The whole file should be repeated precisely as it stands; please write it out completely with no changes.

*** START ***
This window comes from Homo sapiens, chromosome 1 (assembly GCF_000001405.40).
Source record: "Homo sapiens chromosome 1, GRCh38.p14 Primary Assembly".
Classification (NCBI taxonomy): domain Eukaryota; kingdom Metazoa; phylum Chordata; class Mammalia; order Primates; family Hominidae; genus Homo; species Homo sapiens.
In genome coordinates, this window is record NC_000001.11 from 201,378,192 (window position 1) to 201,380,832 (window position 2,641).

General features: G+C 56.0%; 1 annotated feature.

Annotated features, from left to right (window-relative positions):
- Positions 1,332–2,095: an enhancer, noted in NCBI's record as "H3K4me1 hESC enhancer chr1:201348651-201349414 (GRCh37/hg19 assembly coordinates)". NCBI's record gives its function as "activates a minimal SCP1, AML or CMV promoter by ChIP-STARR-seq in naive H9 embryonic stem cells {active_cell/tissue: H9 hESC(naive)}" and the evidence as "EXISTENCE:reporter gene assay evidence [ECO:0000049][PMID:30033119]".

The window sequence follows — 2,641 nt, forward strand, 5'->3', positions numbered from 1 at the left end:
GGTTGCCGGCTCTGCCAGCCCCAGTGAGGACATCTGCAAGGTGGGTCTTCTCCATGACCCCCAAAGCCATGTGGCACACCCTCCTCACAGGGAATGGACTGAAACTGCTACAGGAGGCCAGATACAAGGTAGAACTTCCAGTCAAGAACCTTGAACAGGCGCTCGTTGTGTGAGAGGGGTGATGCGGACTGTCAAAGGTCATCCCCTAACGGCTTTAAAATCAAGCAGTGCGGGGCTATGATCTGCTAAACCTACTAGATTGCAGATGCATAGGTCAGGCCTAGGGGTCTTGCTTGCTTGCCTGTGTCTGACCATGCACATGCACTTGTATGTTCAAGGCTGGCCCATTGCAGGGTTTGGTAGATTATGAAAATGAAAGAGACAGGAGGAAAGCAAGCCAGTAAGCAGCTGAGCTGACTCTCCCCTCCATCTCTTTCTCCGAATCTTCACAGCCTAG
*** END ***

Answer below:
This window comes from Homo sapiens, chromosome 1 (assembly GCF_000001405.40).
Source record: "Homo sapiens chromosome 1, GRCh38.p14 Primary Assembly".
Classification (NCBI taxonomy): domain Eukaryota; kingdom Metazoa; phylum Chordata; class Mammalia; order Primates; family Hominidae; genus Homo; species Homo sapiens.
In genome coordinates, this window is record NC_000001.11 from 201,378,192 (window position 1) to 201,380,832 (window position 2,641).

General features: G+C 56.0%; 1 annotated feature.

Annotated features, from left to right (window-relative positions):
- Positions 1,332–2,095: an enhancer, noted in NCBI's record as "H3K4me1 hESC enhancer chr1:201348651-201349414 (GRCh37/hg19 assembly coordinates)". NCBI's record gives its function as "activates a minimal SCP1, AML or CMV promoter by ChIP-STARR-seq in naive H9 embryonic stem cells {active_cell/tissue: H9 hESC(naive)}" and the evidence as "EXISTENCE:reporter gene assay evidence [ECO:0000049][PMID:30033119]".

The window sequence follows — 2,641 nt, forward strand, 5'->3', positions numbered from 1 at the left end:
GGTTGCCGGCTCTGCCAGCCCCAGTGAGGACATCTGCAAGGTGGGTCTTCTCCATGACCCCCAAAGCCATGTGGCACACCCTCCTCACAGGGAATGGACTGAAACTGCTACAGGAGGCCAGATACAAGGTAGAACTTCCAGTCAAGAACCTTGAACAGGCGCTCGTTGTGTGAGAGGGGTGATGCGGACTGTCAAAGGTCATCCCCTAACGGCTTTAAAATCAAGCAGTGCGGGGCTATGATCTGCTAAACCTACTAGATTGCAGATGCATAGGTCAGGCCTAGGGGTCTTGCTTGCTTGCCTGTGTCTGACCATGCACATGCACTTGTATGTTCAAGGCTGGCCCATTGCAGGGTTTGGTAGATTATGAAAATGAAAGAGACAGGAGGAAAGCAAGCCAGTAAGCAGCTGAGCTGACTCTCCCCTCCATCTCTTTCTCCGAATCTTCACAGCCTAG